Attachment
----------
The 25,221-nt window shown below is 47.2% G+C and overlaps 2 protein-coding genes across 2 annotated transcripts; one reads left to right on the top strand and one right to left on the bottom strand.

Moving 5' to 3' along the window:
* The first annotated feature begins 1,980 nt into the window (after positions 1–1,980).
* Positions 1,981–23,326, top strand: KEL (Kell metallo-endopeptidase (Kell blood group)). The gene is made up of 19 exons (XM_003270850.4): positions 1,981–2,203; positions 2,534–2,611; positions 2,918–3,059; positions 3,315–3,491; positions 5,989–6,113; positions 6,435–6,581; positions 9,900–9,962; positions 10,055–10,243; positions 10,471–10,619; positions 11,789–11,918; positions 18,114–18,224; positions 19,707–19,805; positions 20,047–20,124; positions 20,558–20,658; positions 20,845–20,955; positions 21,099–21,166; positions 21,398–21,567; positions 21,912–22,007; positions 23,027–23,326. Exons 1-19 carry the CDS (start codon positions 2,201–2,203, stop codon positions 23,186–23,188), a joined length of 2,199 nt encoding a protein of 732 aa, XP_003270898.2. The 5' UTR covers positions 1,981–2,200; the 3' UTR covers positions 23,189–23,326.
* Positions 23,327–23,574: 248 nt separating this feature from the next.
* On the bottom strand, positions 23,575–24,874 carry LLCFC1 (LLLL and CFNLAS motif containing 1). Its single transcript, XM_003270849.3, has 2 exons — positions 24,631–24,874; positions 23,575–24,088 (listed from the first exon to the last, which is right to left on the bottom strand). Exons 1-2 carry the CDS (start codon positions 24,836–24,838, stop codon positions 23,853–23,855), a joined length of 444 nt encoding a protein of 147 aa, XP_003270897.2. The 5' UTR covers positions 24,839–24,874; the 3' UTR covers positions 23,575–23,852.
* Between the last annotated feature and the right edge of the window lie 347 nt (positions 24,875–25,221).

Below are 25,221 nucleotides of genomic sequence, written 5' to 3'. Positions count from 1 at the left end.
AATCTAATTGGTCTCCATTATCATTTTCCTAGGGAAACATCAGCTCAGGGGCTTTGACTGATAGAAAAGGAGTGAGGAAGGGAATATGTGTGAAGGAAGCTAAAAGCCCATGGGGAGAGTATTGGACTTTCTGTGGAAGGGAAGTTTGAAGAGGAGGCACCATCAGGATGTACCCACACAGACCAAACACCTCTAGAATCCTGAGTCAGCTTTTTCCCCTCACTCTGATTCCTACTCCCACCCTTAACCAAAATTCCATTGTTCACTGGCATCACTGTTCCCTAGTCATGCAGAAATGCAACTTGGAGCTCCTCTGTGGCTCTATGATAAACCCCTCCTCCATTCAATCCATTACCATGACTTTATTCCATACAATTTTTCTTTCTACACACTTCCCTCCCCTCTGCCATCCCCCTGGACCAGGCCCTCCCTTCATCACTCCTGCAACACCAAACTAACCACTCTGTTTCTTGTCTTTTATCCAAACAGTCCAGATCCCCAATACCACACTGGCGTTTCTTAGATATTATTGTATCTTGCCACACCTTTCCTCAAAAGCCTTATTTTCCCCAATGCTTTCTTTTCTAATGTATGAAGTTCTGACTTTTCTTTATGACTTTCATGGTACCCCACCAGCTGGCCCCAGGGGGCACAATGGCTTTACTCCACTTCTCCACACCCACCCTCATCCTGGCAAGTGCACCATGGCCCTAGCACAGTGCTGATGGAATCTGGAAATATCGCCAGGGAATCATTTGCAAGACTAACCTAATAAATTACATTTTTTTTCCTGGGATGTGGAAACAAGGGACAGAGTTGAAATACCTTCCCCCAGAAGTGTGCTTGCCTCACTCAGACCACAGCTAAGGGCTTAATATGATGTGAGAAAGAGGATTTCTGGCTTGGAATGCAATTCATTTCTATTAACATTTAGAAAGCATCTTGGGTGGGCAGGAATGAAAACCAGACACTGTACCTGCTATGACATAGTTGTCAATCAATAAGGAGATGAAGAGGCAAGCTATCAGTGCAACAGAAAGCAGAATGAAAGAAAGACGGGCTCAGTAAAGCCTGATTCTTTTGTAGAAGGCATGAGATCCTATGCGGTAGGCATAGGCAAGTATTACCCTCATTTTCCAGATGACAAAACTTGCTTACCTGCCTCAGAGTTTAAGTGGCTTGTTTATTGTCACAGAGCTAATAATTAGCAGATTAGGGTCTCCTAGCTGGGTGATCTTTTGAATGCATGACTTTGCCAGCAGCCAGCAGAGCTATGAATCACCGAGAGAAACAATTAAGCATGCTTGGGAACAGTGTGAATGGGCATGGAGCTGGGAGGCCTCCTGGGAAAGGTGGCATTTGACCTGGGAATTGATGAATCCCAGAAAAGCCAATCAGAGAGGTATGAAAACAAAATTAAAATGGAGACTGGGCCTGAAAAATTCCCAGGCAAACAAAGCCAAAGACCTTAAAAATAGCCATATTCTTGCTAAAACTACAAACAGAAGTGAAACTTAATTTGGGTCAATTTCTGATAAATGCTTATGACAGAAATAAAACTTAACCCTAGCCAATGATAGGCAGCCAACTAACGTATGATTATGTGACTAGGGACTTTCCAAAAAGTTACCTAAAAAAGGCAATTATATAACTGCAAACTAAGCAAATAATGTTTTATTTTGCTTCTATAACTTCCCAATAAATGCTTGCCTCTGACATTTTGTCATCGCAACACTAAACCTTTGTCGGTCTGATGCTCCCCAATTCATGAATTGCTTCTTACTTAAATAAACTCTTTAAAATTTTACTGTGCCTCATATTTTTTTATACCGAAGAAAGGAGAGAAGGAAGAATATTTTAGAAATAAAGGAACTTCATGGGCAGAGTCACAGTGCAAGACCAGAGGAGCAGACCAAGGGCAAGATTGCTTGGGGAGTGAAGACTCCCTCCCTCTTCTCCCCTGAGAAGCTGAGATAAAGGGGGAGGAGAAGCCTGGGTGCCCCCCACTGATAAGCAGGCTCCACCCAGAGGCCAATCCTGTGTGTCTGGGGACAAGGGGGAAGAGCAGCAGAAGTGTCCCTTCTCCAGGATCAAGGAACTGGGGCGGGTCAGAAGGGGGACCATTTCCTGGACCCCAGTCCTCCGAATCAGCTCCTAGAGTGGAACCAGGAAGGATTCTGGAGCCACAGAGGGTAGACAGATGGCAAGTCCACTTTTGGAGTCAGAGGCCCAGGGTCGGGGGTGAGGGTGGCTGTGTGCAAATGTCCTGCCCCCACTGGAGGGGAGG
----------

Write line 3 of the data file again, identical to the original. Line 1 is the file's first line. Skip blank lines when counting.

* The first annotated feature begins 1,980 nt into the window (after positions 1–1,980).